Starring Patrick Stewart, David Warner and Ronny Cox
Written by Ronald D. Moore, story by Frank Abatemarco
Directed by Robert Scheerer (Part I) and Les Landau (Part II)
Picard is replaced aboard the Enterprise by Captain Edward Jellicho (Ronny Cox) who quickly finds himself at odds with Commander Riker (Jonathan Frakes). While the crew struggles to adjust to Jellicho's command style and demands, Picard readies his team. He'll be going behind the lines with Dr. Crusher (Gates McFadden) and Lt. Worf (Michael Dorn).
But once their mission is underway, they learn the unfortunate truth: the whole thing is a ruse. Now, Cardassian forces are massing near the border in response to what could be an act of war on the part of the Federation. At the same time, Picard finds himself at the mercy of Gul Madred (David Warner), who is tasked with obtaining vital information about Starfleet tactical plans from Picard at any cost.
"Chain of Command" is probably one of the few times in "Star Trek" history where the second part of a two-part episode so totally outshines the first part. In fact, watching them together, Part I really doesn't hold up very well at all compared to the second half in a number of ways.
Firstly, the crews struggles with Jellicho as captain don't work particularly well in the first half. In particular, the conflict between Riker and Jellicho feels forced, with Riker coming off as the one who can't seem to adjust to his new circumstances. But at the same time, Jellicho's demands do feel overwrought. The man seems to be making changes for the sake of doing so, which feels like writer Ron Moore trying to drum up conflict between these two and not quite landing it.
On the other side of things, the plot involving Picard, Worf and Crusher sneaking into Cardassian territory is just odd. The problem is that it never really feels believable that these three characters would be tasked with carrying out this mission. But they're our main characters, so they're going to be the focus, but this feels wrong. And once they're actually on the mission, things get worse - Crusher has no real business being there, and asking her to do all these black ops physical challenges never works on screen. Worse is that Worf, the show's Klingon warrior, is just about as ineffectual (a long-running problem on the show in general).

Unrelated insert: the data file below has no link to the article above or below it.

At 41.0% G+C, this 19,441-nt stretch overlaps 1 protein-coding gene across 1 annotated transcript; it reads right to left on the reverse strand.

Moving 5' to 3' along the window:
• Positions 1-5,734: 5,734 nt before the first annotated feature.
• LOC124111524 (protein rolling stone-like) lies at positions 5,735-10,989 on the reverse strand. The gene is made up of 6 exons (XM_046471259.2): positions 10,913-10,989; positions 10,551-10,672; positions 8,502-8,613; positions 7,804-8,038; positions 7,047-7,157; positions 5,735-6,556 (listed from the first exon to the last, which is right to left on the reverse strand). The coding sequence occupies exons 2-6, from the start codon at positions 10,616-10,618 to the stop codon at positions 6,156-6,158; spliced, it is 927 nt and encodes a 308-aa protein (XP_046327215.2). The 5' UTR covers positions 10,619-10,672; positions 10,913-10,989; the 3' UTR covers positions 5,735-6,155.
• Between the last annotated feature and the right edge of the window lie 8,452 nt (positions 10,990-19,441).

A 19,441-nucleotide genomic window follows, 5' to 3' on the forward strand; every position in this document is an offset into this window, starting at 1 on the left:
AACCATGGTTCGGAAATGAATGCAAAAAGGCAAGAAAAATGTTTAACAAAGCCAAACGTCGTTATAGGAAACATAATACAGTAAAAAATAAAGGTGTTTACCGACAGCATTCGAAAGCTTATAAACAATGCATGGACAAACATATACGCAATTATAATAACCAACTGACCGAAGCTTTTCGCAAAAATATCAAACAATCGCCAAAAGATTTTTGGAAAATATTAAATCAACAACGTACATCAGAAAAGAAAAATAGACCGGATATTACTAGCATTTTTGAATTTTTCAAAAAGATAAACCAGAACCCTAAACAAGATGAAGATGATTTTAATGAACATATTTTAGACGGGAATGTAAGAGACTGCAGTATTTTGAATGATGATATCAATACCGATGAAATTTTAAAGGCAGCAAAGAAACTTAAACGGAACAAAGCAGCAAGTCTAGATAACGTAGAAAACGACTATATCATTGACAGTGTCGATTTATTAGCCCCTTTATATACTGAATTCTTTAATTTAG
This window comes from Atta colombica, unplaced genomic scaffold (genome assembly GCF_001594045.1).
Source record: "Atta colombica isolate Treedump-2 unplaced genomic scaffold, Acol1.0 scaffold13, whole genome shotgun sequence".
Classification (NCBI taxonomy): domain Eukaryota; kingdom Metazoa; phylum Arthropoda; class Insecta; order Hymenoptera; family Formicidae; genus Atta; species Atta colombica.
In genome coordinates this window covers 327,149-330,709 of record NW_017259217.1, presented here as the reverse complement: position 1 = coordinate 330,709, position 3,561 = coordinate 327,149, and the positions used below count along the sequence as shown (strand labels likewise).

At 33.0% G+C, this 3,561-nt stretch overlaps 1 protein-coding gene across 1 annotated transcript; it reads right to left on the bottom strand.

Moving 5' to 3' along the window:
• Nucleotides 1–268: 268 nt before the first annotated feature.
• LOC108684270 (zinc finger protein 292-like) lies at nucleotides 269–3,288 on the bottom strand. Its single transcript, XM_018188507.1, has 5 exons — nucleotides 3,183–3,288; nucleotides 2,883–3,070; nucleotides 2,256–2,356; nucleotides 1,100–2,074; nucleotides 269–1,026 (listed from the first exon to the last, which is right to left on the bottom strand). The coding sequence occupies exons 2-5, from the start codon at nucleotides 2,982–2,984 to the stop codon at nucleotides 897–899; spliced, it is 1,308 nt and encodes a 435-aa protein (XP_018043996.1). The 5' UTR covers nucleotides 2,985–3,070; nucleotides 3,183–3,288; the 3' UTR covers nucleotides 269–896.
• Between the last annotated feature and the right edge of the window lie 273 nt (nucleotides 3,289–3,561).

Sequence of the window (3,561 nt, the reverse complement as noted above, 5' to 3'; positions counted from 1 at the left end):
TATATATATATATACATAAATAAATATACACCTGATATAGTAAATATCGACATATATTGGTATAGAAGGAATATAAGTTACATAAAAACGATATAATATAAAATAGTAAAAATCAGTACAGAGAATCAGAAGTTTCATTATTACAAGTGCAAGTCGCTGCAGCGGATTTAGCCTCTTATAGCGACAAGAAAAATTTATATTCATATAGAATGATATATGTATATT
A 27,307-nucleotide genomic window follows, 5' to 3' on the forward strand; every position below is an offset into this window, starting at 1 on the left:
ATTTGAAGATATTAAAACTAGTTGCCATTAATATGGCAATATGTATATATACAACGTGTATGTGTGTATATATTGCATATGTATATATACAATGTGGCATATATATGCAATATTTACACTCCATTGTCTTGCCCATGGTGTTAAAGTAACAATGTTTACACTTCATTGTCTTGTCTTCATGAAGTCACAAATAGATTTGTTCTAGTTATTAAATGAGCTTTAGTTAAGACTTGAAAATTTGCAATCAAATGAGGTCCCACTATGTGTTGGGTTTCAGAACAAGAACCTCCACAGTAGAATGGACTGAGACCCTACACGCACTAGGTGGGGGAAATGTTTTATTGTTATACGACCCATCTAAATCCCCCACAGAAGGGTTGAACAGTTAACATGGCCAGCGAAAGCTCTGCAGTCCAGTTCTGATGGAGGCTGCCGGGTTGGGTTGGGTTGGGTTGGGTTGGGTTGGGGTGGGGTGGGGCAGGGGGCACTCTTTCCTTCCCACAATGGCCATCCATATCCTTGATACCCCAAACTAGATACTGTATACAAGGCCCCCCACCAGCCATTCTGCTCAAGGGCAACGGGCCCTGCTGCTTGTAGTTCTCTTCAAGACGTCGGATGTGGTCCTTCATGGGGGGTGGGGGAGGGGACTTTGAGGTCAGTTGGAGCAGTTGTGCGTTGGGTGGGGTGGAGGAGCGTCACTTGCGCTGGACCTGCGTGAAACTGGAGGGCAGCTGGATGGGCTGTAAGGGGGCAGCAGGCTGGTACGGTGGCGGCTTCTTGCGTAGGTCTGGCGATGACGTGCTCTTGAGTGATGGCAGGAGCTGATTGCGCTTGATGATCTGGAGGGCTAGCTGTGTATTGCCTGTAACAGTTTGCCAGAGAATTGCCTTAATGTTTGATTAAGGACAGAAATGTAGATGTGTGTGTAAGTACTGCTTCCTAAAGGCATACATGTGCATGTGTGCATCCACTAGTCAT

Secondly, as I mentioned in my review of the Season Six blu-ray, the visual quality of Part I is sadly lacking compared to Part II. Nearly every scene is overlit and flat. Worse, the colors seem washed out as well. This has the effect of making the show look cheap, far cheaper than the second half looks.
Things improve all around in Part II, which is sort of odd on this special blu-ray release because the two episodes are edited together into one 90-minute movie. This means that at around the 45-minute mark, both the image quality and the writing take a major leap forward. Suddenly the colors are bold, the lighting has contrast and details like costumes and makeup pop right off the screen.
The second half also features all the incredible scenes between Picard and Madred, including Madred's famous question to Picard about the number of lights behind him. These scenes are absolutely the highlights of these two episodes. It's remarkable that two characters alone in a room sitting at a desk isn't a recipe for disaster, but it's David Warner and Patrick Stewart and you won't be able to take your eyes off them.
This is one of those episodes of "Star Trek" that tackles a bigger issue, the treatment of prisoners and use of torture to extract information from them, but it thankfully does so in a manner that is compelling and well-made. With a lesser script and lesser actors, this might have fallen completely apart.
A tale of two superpowers on the verge of renewing a violent conflict, told in the surprisingly intimate settings of conference rooms and offices. "Chain of Command" feels much larger than it actually is - those small conversations have larger consequences - but is also problematic. The first half doesn't hold up to scrutiny very well, either in its script or technical production, but the back half pulls it off and makes the whole exercise worthwhile.